Lebanese Prime Minister Saad Hariri will not be allowed to return to his office following the collapse of his unity coalition with Hezbollah, opposition officials told the Lebanese newspaper Al-Akhbar on Friday.
Lebanon is facing its most severe political crisis in years after Hezbollah ministers and their cabinet allies resigned from Hariri's government over disagreements about a United Nations-backed tribunal investigating the 2005 killing of Hariri's father.
Officials with the March 8 Alliance oppositional group- of which Hezbollah is a member – told Al-Akhbar on Friday that, in spite of recent attempts to regain stability in the once civil-war-torn country, Hariri would not be allowed to return as prime minister.
Speaking of potential candidates that the alliance would like to see running for the position, however, the officials named several pro-Syrian politicians including former premiers Najib Mikati and Omar Karami as well as former defense minister Abdul Rahim Mourad, and others.
However, despite the reported rejection of Hariri's return to office, Lebanon's PM is expected to make a at least a temporary return as caretaker premier, something which had been asked of home by Lebanese President Michel Sleiman in the hopes of retaining at least a minimum of stability in the country.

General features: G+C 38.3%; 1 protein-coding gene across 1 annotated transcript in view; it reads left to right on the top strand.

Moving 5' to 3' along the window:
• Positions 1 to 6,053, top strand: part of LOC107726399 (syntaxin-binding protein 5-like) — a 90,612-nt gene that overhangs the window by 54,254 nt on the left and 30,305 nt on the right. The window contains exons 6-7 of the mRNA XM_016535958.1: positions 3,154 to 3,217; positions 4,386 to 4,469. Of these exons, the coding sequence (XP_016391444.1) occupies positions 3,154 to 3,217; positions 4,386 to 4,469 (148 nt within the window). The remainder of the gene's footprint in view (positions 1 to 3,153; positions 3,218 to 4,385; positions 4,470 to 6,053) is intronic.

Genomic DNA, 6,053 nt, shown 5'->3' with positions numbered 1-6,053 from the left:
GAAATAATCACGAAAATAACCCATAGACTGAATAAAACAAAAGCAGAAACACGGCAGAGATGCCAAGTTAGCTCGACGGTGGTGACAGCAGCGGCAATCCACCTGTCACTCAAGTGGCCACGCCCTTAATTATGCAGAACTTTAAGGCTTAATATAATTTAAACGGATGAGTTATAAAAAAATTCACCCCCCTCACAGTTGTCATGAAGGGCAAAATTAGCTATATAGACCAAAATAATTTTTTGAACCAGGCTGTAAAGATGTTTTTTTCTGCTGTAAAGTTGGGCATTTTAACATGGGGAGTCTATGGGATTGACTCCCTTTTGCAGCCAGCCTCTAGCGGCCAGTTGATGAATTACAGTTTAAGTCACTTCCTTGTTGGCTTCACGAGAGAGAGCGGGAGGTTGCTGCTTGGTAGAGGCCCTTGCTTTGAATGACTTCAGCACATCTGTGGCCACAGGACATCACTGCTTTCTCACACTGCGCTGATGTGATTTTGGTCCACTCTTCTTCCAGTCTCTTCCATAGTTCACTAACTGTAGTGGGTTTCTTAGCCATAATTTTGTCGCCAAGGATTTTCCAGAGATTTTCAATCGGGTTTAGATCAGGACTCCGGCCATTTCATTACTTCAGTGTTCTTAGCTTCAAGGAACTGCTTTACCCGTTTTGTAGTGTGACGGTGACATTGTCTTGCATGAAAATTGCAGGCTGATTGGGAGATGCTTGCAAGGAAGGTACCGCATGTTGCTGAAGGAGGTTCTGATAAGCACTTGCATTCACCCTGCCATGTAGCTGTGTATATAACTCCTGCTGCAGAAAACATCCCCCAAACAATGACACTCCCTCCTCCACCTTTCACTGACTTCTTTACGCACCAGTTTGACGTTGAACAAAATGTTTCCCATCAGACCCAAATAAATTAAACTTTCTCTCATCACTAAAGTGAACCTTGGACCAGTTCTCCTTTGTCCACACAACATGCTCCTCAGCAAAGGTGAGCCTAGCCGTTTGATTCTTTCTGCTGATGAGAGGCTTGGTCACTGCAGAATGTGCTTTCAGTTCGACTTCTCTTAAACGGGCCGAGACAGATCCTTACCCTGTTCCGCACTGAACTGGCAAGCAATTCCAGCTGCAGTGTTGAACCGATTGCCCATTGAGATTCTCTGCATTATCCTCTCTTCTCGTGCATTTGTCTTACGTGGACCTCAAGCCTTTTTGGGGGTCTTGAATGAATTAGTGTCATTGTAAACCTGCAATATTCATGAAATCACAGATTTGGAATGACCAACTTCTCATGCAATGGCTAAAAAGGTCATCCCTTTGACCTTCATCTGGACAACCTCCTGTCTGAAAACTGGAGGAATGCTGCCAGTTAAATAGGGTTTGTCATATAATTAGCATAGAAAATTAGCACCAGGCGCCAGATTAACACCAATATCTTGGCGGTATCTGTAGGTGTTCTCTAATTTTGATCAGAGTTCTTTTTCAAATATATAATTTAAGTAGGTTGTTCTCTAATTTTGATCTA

Hezbollah's dramatic withdrawal from Hariri's cabinet earlier this week prompted many to fear a recurrence of factional violence so common in the war-torn country.
An indication that some of those fears may have been founded came late Thursday as unknown individuals hurled grenades at the headquarters of Hezbollah ally Free Patriotic Movement's headquarters north of Beirut. No injuries were reported.
Speaking of the need to regain control of the potentially volatile Lebanese political scene, Hezbollah chief Hassan Nasrallah said earlier Thursday that he was sure there would be no civil conflict between Shiites and Sunnis.
According to a Channel 10 reported citing the Al-Jazeera news network, Nasrallah, who had been reportedly holding meetings with other Hezbollah officials in recent days to discuss the political situation in Lebanon, blamed Hariri for the current political crisis, urging the Lebanese prime minister to remain on his overseas trip and not return to Lebanon.
Earlier this week, Arab League chief Amr Moussa expressed concern over Lebanon's possible descent into chaos, saying the situation was "bad. It is tense. It is threatening."
"All of us have to work together in order to reach some kind of compromise," he told reporters in Doha, Qatar.
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